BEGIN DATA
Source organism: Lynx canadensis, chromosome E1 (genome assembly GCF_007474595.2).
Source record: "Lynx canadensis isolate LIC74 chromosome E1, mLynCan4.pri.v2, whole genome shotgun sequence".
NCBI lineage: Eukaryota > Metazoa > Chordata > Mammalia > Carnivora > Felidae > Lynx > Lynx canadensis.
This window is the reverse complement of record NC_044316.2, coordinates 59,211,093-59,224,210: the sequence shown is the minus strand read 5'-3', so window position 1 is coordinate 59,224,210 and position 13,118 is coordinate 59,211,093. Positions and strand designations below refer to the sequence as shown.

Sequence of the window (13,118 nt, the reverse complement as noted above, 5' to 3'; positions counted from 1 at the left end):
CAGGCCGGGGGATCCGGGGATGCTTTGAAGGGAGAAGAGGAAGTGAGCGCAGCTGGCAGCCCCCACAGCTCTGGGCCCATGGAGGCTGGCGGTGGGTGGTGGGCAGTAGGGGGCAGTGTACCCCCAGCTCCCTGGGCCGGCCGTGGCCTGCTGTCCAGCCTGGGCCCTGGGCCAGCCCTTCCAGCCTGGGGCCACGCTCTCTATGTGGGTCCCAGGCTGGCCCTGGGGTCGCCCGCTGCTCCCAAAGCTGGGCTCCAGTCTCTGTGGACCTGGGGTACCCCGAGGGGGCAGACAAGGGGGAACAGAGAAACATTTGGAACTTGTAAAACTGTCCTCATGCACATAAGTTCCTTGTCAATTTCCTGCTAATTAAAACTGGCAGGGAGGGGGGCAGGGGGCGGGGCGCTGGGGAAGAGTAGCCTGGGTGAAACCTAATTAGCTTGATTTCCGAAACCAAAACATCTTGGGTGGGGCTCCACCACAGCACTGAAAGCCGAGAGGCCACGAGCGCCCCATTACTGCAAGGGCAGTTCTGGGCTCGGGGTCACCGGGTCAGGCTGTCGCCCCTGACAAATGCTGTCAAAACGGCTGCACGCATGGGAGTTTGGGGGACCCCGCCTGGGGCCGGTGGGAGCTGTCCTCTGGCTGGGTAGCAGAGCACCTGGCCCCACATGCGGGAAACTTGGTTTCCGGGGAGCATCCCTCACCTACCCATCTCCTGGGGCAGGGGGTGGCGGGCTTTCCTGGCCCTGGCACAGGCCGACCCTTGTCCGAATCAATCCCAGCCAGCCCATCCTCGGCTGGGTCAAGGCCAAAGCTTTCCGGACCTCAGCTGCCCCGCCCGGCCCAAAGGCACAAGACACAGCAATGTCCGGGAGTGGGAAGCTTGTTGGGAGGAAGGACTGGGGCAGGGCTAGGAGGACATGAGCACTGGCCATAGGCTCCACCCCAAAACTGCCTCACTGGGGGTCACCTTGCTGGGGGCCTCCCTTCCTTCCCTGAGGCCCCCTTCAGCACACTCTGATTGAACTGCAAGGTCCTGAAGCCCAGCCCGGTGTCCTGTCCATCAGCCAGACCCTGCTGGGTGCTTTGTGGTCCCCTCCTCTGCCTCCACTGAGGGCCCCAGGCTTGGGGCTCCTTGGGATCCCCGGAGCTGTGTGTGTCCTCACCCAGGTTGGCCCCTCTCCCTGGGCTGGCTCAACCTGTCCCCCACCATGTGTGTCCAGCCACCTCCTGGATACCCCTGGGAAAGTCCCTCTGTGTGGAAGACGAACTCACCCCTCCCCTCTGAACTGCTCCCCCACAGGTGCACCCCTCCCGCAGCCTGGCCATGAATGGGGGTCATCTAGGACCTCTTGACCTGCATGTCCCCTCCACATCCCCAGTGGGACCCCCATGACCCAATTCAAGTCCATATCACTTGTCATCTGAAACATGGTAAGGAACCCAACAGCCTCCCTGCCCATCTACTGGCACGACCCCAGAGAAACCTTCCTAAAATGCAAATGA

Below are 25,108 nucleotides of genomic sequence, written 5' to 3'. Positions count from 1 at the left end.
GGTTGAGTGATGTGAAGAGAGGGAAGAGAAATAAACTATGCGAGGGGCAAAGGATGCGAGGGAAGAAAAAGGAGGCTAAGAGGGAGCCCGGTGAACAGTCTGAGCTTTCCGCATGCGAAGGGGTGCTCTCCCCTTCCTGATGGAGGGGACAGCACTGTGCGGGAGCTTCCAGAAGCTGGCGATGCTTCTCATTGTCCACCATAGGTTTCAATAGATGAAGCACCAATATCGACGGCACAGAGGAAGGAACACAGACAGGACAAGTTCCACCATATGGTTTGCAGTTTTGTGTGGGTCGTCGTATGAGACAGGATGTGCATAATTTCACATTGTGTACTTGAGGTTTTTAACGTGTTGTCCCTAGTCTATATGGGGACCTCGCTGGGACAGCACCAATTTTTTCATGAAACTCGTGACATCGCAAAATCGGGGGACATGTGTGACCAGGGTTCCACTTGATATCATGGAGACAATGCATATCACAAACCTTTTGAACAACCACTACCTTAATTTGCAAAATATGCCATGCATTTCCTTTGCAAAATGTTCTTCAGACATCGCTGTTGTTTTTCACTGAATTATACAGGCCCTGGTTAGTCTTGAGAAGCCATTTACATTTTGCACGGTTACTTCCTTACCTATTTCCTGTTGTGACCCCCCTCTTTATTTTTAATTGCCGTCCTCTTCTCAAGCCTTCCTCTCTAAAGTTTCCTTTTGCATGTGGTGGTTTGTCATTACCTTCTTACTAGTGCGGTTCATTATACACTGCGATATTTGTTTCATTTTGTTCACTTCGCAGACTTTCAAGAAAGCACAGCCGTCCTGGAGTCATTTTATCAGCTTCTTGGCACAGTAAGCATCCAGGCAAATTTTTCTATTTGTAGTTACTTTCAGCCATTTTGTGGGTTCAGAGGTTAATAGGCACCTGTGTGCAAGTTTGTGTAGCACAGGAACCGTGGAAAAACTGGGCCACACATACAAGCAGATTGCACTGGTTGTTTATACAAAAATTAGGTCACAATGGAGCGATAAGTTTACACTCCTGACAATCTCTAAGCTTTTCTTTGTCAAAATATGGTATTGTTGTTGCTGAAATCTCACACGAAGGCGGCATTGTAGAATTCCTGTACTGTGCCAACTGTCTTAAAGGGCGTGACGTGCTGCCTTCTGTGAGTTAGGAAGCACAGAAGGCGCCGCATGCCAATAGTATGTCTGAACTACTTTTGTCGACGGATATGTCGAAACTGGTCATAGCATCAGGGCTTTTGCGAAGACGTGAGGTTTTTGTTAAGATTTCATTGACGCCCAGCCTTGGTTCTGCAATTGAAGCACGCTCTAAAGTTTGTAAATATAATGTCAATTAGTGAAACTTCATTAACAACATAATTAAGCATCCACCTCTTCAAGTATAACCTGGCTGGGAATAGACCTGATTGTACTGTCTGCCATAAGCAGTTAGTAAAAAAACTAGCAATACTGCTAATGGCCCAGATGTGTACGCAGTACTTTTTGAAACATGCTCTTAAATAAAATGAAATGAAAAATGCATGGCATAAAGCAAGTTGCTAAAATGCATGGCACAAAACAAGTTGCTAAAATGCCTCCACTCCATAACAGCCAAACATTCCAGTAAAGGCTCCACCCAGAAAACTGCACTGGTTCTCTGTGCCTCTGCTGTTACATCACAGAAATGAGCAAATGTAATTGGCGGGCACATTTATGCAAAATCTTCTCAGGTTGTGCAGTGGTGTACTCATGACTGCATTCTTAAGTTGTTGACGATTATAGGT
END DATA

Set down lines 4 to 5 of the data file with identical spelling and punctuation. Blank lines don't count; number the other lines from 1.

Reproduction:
This window is the reverse complement of record NC_044316.2, coordinates 59,211,093-59,224,210: the sequence shown is the minus strand read 5'-3', so window position 1 is coordinate 59,224,210 and position 13,118 is coordinate 59,211,093. Positions and strand designations below refer to the sequence as shown.

Sequence of the window (13,118 nt, the reverse complement as noted above, 5' to 3'; positions counted from 1 at the left end):